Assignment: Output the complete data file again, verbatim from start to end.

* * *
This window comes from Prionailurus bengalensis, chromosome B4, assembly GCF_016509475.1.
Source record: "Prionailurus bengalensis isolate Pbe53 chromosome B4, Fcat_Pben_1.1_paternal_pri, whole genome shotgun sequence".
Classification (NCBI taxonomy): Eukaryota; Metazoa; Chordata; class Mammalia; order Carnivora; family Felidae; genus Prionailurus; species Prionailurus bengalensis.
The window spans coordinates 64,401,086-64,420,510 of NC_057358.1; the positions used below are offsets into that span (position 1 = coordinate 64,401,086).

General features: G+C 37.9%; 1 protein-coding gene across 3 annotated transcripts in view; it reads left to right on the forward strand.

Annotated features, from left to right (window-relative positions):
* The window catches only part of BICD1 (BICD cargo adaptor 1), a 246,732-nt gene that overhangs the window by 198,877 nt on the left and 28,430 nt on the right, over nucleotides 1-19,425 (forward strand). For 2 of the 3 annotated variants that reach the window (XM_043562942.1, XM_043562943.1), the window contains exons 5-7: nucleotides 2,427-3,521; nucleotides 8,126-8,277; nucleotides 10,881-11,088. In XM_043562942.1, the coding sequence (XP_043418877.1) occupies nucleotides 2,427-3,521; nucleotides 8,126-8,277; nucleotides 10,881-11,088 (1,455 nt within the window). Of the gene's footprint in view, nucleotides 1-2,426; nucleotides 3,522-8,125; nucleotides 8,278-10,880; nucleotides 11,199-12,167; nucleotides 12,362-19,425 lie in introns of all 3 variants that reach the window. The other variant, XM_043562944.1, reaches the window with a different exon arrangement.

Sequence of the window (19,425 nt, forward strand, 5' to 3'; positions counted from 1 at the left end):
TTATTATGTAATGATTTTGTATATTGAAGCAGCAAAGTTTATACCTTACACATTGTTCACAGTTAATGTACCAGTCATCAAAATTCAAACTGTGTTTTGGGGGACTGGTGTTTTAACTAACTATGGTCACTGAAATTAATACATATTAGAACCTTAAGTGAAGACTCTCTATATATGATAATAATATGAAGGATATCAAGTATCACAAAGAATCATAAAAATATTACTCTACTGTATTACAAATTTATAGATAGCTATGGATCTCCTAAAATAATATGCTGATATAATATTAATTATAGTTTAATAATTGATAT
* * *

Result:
This window comes from Prionailurus bengalensis, chromosome B4, assembly GCF_016509475.1.
Source record: "Prionailurus bengalensis isolate Pbe53 chromosome B4, Fcat_Pben_1.1_paternal_pri, whole genome shotgun sequence".
Classification (NCBI taxonomy): Eukaryota; Metazoa; Chordata; class Mammalia; order Carnivora; family Felidae; genus Prionailurus; species Prionailurus bengalensis.
The window spans coordinates 64,401,086-64,420,510 of NC_057358.1; the positions used below are offsets into that span (position 1 = coordinate 64,401,086).

General features: G+C 37.9%; 1 protein-coding gene across 3 annotated transcripts in view; it reads left to right on the forward strand.

Annotated features, from left to right (window-relative positions):
* The window catches only part of BICD1 (BICD cargo adaptor 1), a 246,732-nt gene that overhangs the window by 198,877 nt on the left and 28,430 nt on the right, over nucleotides 1-19,425 (forward strand). For 2 of the 3 annotated variants that reach the window (XM_043562942.1, XM_043562943.1), the window contains exons 5-7: nucleotides 2,427-3,521; nucleotides 8,126-8,277; nucleotides 10,881-11,088. In XM_043562942.1, the coding sequence (XP_043418877.1) occupies nucleotides 2,427-3,521; nucleotides 8,126-8,277; nucleotides 10,881-11,088 (1,455 nt within the window). Of the gene's footprint in view, nucleotides 1-2,426; nucleotides 3,522-8,125; nucleotides 8,278-10,880; nucleotides 11,199-12,167; nucleotides 12,362-19,425 lie in introns of all 3 variants that reach the window. The other variant, XM_043562944.1, reaches the window with a different exon arrangement.

Sequence of the window (19,425 nt, forward strand, 5' to 3'; positions counted from 1 at the left end):
TTATTATGTAATGATTTTGTATATTGAAGCAGCAAAGTTTATACCTTACACATTGTTCACAGTTAATGTACCAGTCATCAAAATTCAAACTGTGTTTTGGGGGACTGGTGTTTTAACTAACTATGGTCACTGAAATTAATACATATTAGAACCTTAAGTGAAGACTCTCTATATATGATAATAATATGAAGGATATCAAGTATCACAAAGAATCATAAAAATATTACTCTACTGTATTACAAATTTATAGATAGCTATGGATCTCCTAAAATAATATGCTGATATAATATTAATTATAGTTTAATAATTGATAT